- Start with the agro ecology techniques that do not require high inputs in terms of labor and financial resources while providing significant income for farmers to invest in the improvement of their farming tools and the implementation of techniques that are more costly.
- Encourage ownership and a strong involvement of beneficiaries through collective decision-making on what new innovations to experiment with, joint review through exchange visits, and thematic discussions to reach mutual agreement on the most effective techniques to expand.
Some of the most important specific strategies we employ in Burkina Faso are:
- Capacity building: we focus on the village-by-village approach to awareness raising. Farmers who participate in various exchange visits and who implement agro-ecological techniques the see during these cross visits are becoming role models in their communities.
- Farmer experimentation: we support on-farm experimentation of some innovative agro ecological techniques to facilitate their adaptation and wider dissemination. Experimentation topics include integrated management of soil fertility, the development and use of short cycle seed varieties, among others.
- Agriculture training: Trainings sessions are organized based on geographic clusters. Also mass-training sessions are conducted on site in the villages on agriculture topics, such as the production and use of organic manure, crop management, land preparation techniques, sheep fattening and food banks. These training workshops are economical and allow us to reach the maximum number of beneficiaries, especially women who find it difficult to travel out of their villages.
- Support for household livelihood activities: although establishing a water supply for vegetable production is expensive, it pays off in the long run. Indeed, it has greatly improved the production and availability of fresh vegetables in the villages. The consumption of these vegetables has improved the diet in many households, generated substantial income for women, and contributed to better relationships between the growers. Additionally, in the context of climate change, where there is a disruption in normal rainfall patterns and increased flooding and drought, market gardening during the dry season is contributing significantly to food security to the extent that it allows families to produce food they can eat and sell to complement their regular rain-fed crops.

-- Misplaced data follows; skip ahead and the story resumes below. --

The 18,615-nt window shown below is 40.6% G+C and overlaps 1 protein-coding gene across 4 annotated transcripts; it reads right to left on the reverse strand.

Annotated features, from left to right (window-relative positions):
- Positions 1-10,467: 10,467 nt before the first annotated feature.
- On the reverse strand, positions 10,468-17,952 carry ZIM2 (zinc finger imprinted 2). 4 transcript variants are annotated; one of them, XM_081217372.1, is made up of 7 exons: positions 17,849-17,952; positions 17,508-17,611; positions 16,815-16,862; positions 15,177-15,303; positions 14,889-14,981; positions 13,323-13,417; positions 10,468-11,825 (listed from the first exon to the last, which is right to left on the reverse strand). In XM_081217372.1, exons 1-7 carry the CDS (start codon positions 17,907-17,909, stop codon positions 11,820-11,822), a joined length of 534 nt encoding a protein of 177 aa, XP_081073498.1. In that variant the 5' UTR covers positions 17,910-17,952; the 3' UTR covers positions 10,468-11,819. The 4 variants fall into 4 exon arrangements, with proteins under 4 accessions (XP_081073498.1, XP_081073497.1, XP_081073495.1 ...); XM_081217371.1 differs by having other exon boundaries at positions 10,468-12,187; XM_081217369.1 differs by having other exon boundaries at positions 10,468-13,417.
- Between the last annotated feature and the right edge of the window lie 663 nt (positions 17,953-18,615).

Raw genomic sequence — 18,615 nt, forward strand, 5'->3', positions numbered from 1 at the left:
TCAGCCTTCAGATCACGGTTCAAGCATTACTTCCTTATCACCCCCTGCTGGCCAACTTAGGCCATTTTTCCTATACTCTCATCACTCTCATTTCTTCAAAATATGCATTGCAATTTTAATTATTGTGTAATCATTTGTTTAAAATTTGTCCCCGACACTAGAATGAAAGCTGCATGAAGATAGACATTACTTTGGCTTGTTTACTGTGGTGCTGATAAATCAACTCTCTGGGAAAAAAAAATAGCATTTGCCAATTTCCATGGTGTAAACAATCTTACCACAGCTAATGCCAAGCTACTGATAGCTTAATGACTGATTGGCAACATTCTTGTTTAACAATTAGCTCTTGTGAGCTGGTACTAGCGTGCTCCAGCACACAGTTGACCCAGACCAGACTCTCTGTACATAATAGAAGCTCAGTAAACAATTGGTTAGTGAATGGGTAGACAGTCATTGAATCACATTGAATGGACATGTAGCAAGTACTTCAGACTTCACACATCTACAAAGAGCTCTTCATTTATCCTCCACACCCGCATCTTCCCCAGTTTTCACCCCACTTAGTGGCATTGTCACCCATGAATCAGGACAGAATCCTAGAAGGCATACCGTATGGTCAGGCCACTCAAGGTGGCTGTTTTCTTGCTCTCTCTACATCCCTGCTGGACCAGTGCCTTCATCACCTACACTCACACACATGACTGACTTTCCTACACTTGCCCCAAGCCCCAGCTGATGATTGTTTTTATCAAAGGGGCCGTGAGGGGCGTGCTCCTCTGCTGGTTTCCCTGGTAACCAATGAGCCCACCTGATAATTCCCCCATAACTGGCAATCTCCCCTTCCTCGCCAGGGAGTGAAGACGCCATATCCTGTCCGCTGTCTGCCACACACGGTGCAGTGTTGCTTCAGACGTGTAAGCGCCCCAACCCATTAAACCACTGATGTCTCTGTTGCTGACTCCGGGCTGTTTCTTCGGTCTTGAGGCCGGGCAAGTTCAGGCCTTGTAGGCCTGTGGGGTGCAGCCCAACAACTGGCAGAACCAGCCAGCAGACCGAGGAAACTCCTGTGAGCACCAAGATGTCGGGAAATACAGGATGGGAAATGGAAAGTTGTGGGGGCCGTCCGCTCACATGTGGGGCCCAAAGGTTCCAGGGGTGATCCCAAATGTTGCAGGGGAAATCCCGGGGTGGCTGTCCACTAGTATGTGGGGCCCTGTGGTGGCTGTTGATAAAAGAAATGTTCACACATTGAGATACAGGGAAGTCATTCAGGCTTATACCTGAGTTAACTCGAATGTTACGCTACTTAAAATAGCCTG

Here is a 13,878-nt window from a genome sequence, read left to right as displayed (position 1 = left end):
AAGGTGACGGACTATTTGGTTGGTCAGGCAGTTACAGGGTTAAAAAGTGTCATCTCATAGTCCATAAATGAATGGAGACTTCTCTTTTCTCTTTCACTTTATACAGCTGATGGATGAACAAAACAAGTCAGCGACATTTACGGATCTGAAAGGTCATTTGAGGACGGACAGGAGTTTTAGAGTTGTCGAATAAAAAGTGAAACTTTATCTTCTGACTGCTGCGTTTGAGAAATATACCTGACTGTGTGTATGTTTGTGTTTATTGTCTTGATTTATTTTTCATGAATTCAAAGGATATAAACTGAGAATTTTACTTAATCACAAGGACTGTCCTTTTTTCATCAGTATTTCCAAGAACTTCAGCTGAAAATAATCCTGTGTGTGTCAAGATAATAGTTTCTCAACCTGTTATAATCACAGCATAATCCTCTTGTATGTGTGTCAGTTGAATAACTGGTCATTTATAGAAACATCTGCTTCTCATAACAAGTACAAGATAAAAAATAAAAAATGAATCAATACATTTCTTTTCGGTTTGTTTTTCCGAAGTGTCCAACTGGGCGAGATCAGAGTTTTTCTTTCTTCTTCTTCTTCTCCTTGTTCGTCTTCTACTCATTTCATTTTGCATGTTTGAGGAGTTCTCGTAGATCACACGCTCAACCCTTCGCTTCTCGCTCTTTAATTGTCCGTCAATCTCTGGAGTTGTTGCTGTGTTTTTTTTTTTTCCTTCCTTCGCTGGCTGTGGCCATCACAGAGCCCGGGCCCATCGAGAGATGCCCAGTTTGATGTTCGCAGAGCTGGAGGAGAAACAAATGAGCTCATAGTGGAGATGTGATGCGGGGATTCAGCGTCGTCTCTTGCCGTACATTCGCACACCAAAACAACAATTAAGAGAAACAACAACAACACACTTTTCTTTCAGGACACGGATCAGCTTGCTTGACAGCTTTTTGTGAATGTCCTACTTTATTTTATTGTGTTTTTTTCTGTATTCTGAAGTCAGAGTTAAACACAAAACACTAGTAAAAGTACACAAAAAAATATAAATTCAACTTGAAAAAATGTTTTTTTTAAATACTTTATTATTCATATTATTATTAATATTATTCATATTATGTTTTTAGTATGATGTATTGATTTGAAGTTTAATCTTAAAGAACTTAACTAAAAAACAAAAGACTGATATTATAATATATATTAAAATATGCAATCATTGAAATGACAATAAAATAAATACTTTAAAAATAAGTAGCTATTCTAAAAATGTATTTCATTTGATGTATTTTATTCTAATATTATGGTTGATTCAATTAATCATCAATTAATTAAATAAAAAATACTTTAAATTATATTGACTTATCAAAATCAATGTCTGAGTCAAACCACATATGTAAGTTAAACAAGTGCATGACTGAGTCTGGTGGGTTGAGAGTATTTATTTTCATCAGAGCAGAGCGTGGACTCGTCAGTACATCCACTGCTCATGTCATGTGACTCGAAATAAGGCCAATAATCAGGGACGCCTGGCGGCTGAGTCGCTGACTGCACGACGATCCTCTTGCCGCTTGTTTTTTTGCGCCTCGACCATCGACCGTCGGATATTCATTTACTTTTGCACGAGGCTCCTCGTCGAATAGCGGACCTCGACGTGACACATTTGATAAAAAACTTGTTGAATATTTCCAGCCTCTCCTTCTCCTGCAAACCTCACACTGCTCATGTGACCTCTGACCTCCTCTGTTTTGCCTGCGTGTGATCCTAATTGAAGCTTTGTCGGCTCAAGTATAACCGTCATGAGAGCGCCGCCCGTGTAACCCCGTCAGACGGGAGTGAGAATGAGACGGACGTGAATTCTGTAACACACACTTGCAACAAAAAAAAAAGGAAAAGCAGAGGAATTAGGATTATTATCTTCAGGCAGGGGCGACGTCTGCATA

- Cross visits: farmers participate in exchanges between villages to learn about successful experiences in agro ecology in order to enhance their knowledge of effective practices.
- Network building: Workshops are organized to allow farmers’ organizations and women groups’ representatives to assess their activities, identify constraints to the spread of agro ecological practices, define possible solutions under their control and those requiring external support, as well as share lessons.
Regional Agroecology Project in Burkina Faso, Ghana, and Mali
In January 2013, Groundswell launched a two-year initiative called “Scaling Farmer-led Agroecology in West Africa”, with local partners in Burkina Faso (Association Nourrir Sans Détruire), Ghana (Centre for Indigenous Knowledge and Organizational Development), and Mali (Sahel Eco) as well as Food First, and ILEIA. Learn more about Groundswell’s agroecology project in West Africa.
Below is a brief slide show outlining some of the key elements of Groundswell’s work in Burkina Faso and elsewhere in West Africa: